This post is about two recent articles in science magazines, about SETI. As you will no doubt know, most SETI proponents steer clear of the UFO subject, preferring, as they say, not to get SETI tarnished with the UFO phenomenon. I came across the following two items the other day.
What happens when we detect Alien life?
The May 2012 issue of Astronomy magazine (Vol 40 No 5) carries an article by SETI astronomer Seth Shostak (click here for more on Seth) (pages 24-29.)
The article starts off "We've never heard a peep from aliens...then poses the question "...has any serious consideration gone into what happens when our efforts to detect cosmic intelligence pay off and we find a blip of a signal in the sea of radio noise that pours into the SETI antennas?"
Shostak then reviews the work of Frank Drake's "Project Ozma" (click here) and the International Academy of Astronautics' (click here) SETI detection protocols. The protocols "...boil down to this: (1) carefully verify that the signal is truly extraterrestrial, (2) inform other scientists and the public, and (3) seek international approval before transmitting any reply."
A discussion of possible public reactions to such an announcement follows. The author concludes "But this much we can say: If SETI succeeds, we'll have proof that biology is as much a part of the cosmos as pulsars and pockmarked planets. And, while instant brotherhood is unlikely to erupt suddenly on Earth, we'll at least know we're neither the crown of creation nor even particularly exceptional..."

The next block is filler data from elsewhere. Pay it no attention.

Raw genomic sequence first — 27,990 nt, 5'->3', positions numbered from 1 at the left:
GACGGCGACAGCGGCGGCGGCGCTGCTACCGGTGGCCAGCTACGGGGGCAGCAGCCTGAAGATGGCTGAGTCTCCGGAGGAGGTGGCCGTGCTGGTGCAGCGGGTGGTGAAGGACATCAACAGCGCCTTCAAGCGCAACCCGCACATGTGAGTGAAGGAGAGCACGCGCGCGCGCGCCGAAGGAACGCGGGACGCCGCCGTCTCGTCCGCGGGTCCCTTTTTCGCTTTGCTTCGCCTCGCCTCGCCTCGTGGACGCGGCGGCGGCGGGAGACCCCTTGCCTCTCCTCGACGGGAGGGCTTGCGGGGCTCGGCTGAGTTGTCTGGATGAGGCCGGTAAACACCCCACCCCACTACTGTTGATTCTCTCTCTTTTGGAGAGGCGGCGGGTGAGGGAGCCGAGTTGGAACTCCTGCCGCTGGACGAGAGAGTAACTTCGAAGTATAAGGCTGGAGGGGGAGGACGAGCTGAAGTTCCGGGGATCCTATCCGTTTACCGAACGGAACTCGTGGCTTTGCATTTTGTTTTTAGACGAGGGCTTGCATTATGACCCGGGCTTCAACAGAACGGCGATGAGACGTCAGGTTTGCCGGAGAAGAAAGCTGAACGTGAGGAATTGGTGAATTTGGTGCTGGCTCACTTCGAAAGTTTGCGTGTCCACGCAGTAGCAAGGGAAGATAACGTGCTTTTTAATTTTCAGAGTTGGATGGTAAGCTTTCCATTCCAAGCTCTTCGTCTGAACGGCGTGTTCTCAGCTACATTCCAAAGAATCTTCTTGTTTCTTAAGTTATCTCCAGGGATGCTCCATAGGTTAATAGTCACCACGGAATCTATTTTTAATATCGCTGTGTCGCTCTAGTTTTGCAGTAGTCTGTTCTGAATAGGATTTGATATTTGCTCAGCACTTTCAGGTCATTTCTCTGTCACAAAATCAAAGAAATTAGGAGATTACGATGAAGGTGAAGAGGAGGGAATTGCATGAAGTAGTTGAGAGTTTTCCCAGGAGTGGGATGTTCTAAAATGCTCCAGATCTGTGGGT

Scanning for E.T.'s calls
The Scientific American magazine, April 2012 issue, Vol 306 No4 page 10, carries a piece about a new SETI initiative.
"More than 44,000 radio antennas will soon link over the Internet to create one of the most ambitious radio telescopes ever built. Its job will be to scan largely unexplored radio frequencies, hunting for the first stars and galaxies and, potentially, signals of extraterrestrial intelligence....The Low Frequency Array (LOFAR) will consist of banks of antennas in 48 stations in the Netherlands, Germany, France, Sweden and the UK...The array will be finished by the middle of this year...In the next few years, the array will also scan for artificial radio emissions as part of the search for extraterrestrial intelligence (SETI) at lower, neglected frequencies than past SETI missions."
For more on LOFAR click here.
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